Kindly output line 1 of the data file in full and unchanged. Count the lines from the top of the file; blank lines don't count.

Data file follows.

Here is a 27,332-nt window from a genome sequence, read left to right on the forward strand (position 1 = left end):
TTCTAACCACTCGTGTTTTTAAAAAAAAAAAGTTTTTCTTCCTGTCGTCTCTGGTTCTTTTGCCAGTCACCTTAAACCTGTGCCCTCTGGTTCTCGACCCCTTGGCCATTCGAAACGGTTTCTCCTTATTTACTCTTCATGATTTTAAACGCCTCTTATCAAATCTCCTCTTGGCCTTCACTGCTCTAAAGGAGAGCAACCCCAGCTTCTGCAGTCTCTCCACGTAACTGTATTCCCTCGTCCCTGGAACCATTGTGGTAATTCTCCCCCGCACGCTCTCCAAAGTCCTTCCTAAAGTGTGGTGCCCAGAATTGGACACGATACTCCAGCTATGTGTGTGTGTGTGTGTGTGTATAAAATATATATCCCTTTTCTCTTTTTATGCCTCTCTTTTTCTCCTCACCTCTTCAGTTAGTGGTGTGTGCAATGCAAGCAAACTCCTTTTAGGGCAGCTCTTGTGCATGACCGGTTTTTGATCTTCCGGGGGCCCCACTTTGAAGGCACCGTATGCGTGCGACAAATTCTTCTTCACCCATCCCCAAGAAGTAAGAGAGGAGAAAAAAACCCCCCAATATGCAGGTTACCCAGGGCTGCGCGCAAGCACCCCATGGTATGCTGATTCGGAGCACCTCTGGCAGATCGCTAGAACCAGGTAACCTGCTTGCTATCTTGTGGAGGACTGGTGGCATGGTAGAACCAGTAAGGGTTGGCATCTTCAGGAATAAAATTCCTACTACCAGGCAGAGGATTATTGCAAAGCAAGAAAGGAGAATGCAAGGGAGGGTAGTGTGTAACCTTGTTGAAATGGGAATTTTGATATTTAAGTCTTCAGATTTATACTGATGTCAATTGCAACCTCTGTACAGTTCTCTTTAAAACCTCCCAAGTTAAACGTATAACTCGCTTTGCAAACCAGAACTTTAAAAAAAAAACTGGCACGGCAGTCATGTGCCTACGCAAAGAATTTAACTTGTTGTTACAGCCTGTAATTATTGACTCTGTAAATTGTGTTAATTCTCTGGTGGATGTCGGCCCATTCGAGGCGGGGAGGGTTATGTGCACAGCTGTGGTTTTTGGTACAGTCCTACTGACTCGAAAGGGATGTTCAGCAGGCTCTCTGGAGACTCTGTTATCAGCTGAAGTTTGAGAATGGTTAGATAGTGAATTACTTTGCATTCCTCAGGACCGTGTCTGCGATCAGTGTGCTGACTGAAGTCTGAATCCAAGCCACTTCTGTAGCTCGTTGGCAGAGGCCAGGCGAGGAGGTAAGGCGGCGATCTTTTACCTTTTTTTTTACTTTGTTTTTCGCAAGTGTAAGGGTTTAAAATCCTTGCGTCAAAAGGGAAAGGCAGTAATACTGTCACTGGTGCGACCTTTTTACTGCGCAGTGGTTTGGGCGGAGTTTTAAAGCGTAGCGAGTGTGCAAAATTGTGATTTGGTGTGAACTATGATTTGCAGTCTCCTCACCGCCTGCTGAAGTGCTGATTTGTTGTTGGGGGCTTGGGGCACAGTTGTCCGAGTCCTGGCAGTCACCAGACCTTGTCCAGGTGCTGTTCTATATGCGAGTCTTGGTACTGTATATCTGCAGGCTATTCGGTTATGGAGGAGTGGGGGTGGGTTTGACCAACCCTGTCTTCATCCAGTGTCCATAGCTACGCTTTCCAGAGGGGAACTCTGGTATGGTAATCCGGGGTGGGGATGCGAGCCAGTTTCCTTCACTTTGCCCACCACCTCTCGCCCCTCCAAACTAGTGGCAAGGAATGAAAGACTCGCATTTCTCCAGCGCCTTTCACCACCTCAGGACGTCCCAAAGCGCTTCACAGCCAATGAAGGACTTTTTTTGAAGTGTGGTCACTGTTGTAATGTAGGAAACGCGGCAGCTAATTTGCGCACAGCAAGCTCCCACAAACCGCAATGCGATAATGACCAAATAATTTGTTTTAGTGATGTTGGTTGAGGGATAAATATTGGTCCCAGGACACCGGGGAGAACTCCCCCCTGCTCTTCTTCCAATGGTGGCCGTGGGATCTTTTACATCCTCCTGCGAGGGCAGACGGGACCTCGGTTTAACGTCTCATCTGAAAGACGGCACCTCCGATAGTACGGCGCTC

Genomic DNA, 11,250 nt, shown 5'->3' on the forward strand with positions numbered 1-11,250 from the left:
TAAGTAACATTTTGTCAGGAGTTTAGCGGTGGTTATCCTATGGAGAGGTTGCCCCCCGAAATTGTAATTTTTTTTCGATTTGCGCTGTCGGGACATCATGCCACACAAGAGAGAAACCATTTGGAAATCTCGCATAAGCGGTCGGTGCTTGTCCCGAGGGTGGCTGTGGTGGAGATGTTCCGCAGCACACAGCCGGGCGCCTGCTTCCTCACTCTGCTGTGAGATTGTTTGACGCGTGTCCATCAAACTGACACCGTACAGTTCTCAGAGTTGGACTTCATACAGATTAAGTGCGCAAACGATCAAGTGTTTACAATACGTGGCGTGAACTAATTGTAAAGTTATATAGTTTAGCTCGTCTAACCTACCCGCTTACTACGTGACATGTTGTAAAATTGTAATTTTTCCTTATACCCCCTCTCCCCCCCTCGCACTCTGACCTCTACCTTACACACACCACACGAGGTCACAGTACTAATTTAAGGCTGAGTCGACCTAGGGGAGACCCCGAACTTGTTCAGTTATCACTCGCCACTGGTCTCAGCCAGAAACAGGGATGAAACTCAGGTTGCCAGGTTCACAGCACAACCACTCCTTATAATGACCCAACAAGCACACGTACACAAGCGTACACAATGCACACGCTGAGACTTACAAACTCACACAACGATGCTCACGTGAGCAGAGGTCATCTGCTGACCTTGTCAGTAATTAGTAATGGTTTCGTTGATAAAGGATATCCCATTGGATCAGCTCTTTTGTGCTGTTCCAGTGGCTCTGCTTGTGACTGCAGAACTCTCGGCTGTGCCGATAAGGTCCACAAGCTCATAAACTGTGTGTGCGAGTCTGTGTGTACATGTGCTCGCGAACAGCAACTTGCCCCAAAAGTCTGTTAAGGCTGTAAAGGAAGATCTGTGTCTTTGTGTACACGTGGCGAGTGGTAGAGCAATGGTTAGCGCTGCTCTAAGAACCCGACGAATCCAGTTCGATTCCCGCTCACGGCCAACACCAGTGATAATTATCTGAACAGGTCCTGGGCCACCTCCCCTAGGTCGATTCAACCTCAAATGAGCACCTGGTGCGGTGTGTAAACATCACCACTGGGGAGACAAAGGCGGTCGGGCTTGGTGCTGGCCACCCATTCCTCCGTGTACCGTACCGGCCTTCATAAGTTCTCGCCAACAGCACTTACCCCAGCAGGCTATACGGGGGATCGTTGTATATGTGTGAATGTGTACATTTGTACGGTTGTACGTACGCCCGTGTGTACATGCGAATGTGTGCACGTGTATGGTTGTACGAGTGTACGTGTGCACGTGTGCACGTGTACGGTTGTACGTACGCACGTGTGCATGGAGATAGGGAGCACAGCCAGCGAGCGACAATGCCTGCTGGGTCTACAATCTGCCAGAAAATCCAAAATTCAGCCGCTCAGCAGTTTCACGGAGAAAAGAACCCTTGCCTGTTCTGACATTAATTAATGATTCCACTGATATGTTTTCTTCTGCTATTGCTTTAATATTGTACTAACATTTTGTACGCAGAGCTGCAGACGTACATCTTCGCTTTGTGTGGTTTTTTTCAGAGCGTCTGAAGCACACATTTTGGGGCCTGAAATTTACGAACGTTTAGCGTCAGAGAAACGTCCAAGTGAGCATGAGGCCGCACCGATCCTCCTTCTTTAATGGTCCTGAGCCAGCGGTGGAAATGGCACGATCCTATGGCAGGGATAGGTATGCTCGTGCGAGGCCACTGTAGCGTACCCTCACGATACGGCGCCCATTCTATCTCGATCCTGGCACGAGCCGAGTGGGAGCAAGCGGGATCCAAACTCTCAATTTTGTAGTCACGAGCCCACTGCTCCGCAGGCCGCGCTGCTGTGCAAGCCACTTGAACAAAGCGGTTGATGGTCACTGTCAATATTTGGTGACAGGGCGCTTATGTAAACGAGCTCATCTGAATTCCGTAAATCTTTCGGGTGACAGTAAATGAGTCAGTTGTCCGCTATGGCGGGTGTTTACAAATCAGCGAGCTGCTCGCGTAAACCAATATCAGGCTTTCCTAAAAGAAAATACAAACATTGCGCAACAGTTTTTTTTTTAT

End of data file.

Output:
Here is a 27,332-nt window from a genome sequence, read left to right on the forward strand (position 1 = left end):